The Queen’s Speech is next week.  This is the first of five articles on what a Social Justice Queen’s Speech might look like.  David Burrowes, convenor of the Compassionate Conservatives Caucus, also writes on the site today.

The NHS. The state pension. Defence.  Schools.  Overseas aid.  All these budgets are ring-fenced, as our readers well know, to rise in the line with inflation.  There are two important consequences of this.  First, public spending is harder to restrain – not a good place to be in when the deficit remains at about £90 billion with the economy growing and a downturn due.  Second, the net effect of much of this squeeze is to protect richer older retired voters at the expense of poorer younger working ones, since the latter don’t receive the state pension and are less prone to use the NHS.  These items together constitute about a third of public spending.

This arrangement is politically understandable – retired richer and older voters tend to vote more than working younger poorer ones, and are more likely to vote Conservative into the bargain – but it is ultimately unsustainable.  To its credit, the Government has acted at the margins (by raising the age at which the state pension is gained, for example).  But if this huge slice of spending isn’t steadily reduced as a proportion of the whole in a deliberative way over time, it is horribly vulnerable to being reduced in a rushed – and perhaps absolute – way in the event of another banking collapse or sudden war, perhaps in the middle east, that slashes growth and sends deficits soaring.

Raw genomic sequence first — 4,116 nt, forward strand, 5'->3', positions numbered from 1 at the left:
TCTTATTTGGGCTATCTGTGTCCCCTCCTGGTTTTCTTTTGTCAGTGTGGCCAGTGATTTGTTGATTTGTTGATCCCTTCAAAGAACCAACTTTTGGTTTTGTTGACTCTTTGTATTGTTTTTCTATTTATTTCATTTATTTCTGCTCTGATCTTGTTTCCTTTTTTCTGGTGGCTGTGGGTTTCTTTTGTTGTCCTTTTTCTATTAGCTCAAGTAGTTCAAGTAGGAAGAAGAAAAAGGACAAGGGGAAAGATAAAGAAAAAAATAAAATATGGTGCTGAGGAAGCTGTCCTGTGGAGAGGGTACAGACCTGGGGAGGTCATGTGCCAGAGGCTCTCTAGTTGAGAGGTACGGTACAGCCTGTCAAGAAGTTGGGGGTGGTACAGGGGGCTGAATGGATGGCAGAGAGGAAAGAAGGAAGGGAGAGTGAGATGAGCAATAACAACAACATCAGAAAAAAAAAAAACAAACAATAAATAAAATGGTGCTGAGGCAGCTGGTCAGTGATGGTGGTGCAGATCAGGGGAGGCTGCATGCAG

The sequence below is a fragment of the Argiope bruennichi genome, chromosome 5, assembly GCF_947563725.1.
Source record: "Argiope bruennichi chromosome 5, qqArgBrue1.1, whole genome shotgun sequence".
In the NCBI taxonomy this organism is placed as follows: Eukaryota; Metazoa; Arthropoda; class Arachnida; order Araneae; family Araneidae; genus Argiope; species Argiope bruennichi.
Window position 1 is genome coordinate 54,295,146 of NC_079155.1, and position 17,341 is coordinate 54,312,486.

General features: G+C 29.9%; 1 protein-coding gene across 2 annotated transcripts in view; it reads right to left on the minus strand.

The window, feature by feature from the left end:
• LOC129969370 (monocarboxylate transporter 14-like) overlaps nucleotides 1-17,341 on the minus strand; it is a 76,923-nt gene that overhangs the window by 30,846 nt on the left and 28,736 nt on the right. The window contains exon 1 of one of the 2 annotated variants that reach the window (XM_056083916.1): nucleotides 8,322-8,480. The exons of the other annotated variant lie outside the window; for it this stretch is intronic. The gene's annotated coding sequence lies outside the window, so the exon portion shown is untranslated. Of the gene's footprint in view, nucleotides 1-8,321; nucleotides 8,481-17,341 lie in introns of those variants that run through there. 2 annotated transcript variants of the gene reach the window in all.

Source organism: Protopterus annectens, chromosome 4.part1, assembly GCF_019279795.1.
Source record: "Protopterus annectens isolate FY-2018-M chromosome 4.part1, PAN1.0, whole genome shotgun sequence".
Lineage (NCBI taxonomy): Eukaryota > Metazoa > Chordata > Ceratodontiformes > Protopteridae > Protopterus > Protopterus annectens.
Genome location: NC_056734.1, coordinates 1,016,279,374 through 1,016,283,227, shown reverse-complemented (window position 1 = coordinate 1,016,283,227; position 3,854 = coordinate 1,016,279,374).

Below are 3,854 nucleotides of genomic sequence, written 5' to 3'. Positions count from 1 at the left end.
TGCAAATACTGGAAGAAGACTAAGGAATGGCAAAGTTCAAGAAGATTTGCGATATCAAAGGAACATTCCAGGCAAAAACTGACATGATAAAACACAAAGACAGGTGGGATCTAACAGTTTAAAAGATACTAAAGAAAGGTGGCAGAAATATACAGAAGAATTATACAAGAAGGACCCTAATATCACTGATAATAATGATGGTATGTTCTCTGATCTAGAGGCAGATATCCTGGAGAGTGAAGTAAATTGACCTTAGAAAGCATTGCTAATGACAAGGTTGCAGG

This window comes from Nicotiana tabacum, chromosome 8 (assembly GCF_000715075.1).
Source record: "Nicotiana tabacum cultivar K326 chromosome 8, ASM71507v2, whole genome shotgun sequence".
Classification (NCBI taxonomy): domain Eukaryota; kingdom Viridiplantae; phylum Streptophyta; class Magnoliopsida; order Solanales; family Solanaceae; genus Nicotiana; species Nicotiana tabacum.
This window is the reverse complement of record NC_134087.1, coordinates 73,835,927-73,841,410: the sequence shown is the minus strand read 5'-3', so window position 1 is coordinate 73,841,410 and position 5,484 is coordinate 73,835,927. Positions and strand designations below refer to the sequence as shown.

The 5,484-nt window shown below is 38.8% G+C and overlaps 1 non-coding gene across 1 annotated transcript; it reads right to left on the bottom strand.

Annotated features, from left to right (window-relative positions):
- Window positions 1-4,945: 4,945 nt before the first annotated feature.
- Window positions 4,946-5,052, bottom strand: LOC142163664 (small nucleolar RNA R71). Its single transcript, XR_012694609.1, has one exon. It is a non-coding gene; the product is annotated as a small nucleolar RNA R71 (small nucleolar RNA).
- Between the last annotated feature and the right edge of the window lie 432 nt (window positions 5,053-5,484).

In the ideal Queen’s Speech that isn’t going to happen, the Government would announce next week that the ring-fencing is to end.  Since manifesto commitments decree otherwise and Ministers have boxed themselves in, they are either going to have to find a way out for the future, perhaps through an Affordability Commission, or simply dump the problem in the laps of their successors – admittedly not an unusual course for governments to take, but one which voters should object to.  But the shift in spending is going to come sooner or later, unless governments raise the retirement age to the point where people “work till they drop”, or else resort to even higher levels of immigration.

Stopping the ring-fencing could – and should – be a social justice plus, because it would enable Ministers both to reduce the growth in public spending and to shift where the money is spent.  Iain Duncan Smith’s resignation was avoidable, but there was a logic to it: the then Work and Pensions was objecting to way in which the Treasury kept coming back for more savings from his budget while boondoogles for better-off older voters (free bus passes, the winter fuel and, up to a point, free TV licences) were protected.  There is a limit to the degree to which social security support for younger voters can be squeezed.

The solitary exception to ending the ring-fencing is defence spending.  The hostilites in Ukraine show that this is not a good time to be taking a risk with Putin – especially since one of America’s two main Presidential candidates is not clearly committed to NATO.  We must presume that Donald Trump could be elected, since we are told repeatedly that he won’t win whatever electoral tussle he is engaged in, and yet he somehow keeps on winning…